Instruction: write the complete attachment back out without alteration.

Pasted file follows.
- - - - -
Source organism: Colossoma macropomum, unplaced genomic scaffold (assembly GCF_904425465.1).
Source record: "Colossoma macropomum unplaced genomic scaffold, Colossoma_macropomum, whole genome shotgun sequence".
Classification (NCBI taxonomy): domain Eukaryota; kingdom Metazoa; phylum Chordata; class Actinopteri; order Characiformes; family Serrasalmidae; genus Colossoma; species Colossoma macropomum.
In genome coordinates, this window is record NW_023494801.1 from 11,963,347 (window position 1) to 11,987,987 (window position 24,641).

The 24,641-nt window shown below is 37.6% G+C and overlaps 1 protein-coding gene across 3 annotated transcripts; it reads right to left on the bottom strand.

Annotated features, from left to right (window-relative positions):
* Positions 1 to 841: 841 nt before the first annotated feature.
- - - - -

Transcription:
Source organism: Colossoma macropomum, unplaced genomic scaffold (assembly GCF_904425465.1).
Source record: "Colossoma macropomum unplaced genomic scaffold, Colossoma_macropomum, whole genome shotgun sequence".
Classification (NCBI taxonomy): domain Eukaryota; kingdom Metazoa; phylum Chordata; class Actinopteri; order Characiformes; family Serrasalmidae; genus Colossoma; species Colossoma macropomum.
In genome coordinates, this window is record NW_023494801.1 from 11,963,347 (window position 1) to 11,987,987 (window position 24,641).

The 24,641-nt window shown below is 37.6% G+C and overlaps 1 protein-coding gene across 3 annotated transcripts; it reads right to left on the bottom strand.

Annotated features, from left to right (window-relative positions):
* Positions 1 to 841: 841 nt before the first annotated feature.